When we launched Saiga Day in Uzbekistan in 2007, 3 schools in 2 villages in the region of Karakalpakstan took part and we were thrilled that 1100 people attended the festivities”, remembers Elena Bykova, SCA member in Uzbekistan.
This year the Saiga Day celebrations were bigger than ever, and for the first time were attended not only by schoolchildren and their parents, but also by members of local government, nature conservation agencies, hospital workers, oil companies, kinder gardens and the general public. Lena continues, “Participation in the festivities has more than tripled in the six years we have been running the event, with more than 3500 people taking part this year. We were especially pleased to welcome a new rural village, as well as Nukus, the capital of the Karakalpak region, to our annual celebrations”
School children perform a ‘Saiga Calf Dance’
This year there really was something for everyone, some children excelled in the quizzes about local traditions, ecology of saiga and steppe ecosystems, others performed traditional plays, songs and saiga dances, while for others entering sporting competitions or exhibiting their artistic creations in special art galleries was the highlight of the revelries.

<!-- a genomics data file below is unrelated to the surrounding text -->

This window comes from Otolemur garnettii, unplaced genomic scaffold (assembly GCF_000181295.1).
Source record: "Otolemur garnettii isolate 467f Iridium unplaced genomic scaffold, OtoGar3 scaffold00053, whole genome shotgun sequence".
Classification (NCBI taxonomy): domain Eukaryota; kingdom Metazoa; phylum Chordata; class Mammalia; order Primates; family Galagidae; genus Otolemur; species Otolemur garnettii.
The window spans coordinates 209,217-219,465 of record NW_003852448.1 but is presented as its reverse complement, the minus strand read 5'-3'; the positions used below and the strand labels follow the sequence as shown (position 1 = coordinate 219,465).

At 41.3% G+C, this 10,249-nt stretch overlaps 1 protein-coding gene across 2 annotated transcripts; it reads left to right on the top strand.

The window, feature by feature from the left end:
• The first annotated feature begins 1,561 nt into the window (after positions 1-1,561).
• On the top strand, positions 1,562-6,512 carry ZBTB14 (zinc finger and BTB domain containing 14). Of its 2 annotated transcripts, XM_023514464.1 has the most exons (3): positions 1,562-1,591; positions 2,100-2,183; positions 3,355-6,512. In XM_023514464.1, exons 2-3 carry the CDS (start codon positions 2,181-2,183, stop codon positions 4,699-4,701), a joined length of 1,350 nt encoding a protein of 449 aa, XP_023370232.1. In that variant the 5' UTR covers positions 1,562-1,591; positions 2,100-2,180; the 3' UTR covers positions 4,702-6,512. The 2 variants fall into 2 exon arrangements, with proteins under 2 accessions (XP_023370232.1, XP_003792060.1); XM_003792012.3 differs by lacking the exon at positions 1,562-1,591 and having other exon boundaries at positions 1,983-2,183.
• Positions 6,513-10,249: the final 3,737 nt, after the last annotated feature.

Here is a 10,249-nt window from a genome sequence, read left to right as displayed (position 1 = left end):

One of our aims this year was to engage teenagers between 14-15 years old, so we invited them to take part in several different ways, not only through sporting events, but also to enter our poster and “Ecological Express” competitions. The former saw teenagers, as well as adults taking part in a competition where winning posters were later displayed in prominent local sites such as marketplaces, town squares and railway stations. While “Ecological Express” comprised several different challenges related to the conservation of saiga and the steppe, and proved to be a real hit with our new audience.
For the first time this year the ‘Saiga Cup’ was presented to the winners of football and volleyball tournaments. This competition attracted participants from local councils and police, gas compressor stations and local teenagers, all of whom then had the opportunity to attend other saiga day festivities.
A teacher at school #26 from Karakalpakia believes that “It is extremely important to make a place for nature conservation in people’s souls from a very young age. Our children will shape the future of our environment”.
During Saiga Day in Nukus, older children who are part of their local Steppe Wildlife Club, (a new SCA initiative) took a leading role in a press conference jointly held by the SCA, the Uzbek NGO Ekomaktab and the State Committee for nature protection of Karakalpakstan, where the saiga cartoon; ‘A Steppe Tale’ which was produced in collaboration with local children, was launched.